Airports: Air Traffic Control

Department for Transport written question – answered on 28th July 2022.

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Photo of Lord Soley Lord Soley Labour

To ask Her Majesty's Government whether either the (1) Civil Aviation Authority, or (2) individual airport air traffic control systems, have responsibility for recording details of flight delays and cancellations.

Photo of Lord Soley Lord Soley Labour

To ask Her Majesty's Government how disputes between airlines and air traffic control systems over the reasons for delays and cancellations are recorded.

Photo of Lord Soley Lord Soley Labour

To ask Her Majesty's Government how a (1) passenger, or (2) other member of the public, can identify whether (a) an airline, or (b) air traffic control, are responsible for the delay or cancellation of a flight.

Photo of Lord Soley Lord Soley Labour

To ask Her Majesty's Government how a passenger whose flight has been delayed or cancelled can ascertain whether that cancellation or delay has been caused by air traffic control problems.

Photo of Baroness Vere of Norbiton Baroness Vere of Norbiton Parliamentary Under-Secretary (Department for Transport)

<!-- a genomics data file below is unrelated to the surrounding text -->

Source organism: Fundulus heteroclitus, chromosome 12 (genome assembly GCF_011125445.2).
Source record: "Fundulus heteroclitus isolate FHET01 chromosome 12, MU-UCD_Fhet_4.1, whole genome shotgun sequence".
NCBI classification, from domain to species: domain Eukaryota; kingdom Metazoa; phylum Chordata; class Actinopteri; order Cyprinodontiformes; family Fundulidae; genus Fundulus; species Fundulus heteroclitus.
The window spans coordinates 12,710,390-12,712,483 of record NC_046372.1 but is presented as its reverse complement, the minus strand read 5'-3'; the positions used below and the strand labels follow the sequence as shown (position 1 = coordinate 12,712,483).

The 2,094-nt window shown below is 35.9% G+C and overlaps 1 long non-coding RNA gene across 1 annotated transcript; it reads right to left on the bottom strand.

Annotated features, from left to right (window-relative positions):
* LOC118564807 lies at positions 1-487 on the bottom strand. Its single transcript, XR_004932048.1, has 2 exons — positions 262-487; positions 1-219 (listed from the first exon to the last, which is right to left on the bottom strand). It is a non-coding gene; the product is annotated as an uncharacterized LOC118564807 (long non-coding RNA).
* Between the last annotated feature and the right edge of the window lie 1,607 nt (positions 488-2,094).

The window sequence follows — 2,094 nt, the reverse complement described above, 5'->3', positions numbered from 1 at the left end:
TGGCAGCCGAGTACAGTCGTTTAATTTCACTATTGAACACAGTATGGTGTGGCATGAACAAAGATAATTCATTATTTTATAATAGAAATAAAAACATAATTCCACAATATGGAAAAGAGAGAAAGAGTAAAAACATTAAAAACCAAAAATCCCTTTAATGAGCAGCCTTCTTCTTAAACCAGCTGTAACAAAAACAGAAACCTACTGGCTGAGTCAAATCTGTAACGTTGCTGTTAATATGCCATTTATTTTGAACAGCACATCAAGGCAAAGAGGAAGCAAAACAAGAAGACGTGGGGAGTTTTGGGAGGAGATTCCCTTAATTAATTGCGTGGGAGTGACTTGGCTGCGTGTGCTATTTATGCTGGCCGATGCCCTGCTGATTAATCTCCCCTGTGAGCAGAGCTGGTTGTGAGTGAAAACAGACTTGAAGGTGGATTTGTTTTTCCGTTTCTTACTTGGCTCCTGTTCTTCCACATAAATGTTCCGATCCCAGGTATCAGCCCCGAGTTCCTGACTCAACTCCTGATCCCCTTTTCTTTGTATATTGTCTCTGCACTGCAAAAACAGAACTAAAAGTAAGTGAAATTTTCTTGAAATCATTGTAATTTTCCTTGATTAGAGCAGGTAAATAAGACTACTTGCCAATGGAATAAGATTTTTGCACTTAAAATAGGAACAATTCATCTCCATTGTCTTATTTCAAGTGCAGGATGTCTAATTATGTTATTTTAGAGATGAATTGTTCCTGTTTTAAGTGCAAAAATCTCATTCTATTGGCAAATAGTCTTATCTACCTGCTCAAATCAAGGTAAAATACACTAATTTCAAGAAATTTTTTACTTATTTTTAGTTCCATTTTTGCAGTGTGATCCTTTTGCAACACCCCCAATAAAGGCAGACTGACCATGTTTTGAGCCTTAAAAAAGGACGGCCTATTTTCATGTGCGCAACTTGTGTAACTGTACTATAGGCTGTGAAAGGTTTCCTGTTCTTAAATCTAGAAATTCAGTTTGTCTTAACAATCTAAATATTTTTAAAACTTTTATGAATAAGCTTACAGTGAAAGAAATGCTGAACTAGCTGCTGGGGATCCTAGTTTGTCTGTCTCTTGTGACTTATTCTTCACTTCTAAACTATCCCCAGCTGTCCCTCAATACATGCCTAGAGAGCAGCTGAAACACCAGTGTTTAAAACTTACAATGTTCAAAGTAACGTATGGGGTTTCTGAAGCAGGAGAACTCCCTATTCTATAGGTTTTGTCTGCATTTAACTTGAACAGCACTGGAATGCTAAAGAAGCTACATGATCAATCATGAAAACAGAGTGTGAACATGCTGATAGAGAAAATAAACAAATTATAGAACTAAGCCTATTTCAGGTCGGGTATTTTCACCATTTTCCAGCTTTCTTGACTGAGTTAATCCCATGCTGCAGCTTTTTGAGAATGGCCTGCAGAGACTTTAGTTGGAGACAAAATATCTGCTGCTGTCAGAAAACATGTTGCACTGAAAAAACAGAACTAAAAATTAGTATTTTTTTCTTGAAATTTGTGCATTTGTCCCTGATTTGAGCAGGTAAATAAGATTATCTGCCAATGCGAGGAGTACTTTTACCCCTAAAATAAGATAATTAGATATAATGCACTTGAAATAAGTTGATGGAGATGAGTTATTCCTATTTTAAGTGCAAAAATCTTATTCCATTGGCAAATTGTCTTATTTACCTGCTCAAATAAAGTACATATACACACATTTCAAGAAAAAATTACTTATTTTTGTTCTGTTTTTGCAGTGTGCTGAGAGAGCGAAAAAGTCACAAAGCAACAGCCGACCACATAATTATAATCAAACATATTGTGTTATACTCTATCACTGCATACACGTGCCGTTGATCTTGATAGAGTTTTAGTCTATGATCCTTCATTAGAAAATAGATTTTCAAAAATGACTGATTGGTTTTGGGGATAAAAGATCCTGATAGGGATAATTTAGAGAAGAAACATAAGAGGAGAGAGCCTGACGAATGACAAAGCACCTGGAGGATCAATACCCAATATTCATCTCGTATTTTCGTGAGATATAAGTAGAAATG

Under the Civil Aviation Act 2012, airports report to the CAA punctuality of flights. This data is collated and published on the CAA’s website on a monthly basis.

In addition, airlines, airports and air traffic providers also input delays and the reason for delays into the EUROCONTROL system, as part of a well-established and accepted industry process.

Passengers’ rights are primary and when passengers are delayed or face cancellations, they deserve explanations and refunds.

Passengers have the ability to claim for delayed and cancelled flights through UK261. Through this process they are able to request an Air Traffic Control (ATC) statement, that will outline any ATC delays their flight experienced.

Moreover, if passengers feel they have not received adequate details from their airline, they are able to raise this with either the CAA’s Passenger Advice and Complaint’s Team (PACT) or with the Alternative Dispute Resolution scheme approved by the CAA.

On 17 July, the Secretary of State announced the new Aviation Passenger Charter which helps passengers understand their rights and responsibilities, including when there is disruption.

We continue to be clear that any delays and cancellations should be avoided by the aviation sector but when these happen, and passengers are affected they should be in a position to rightly claim refunds or compensation.

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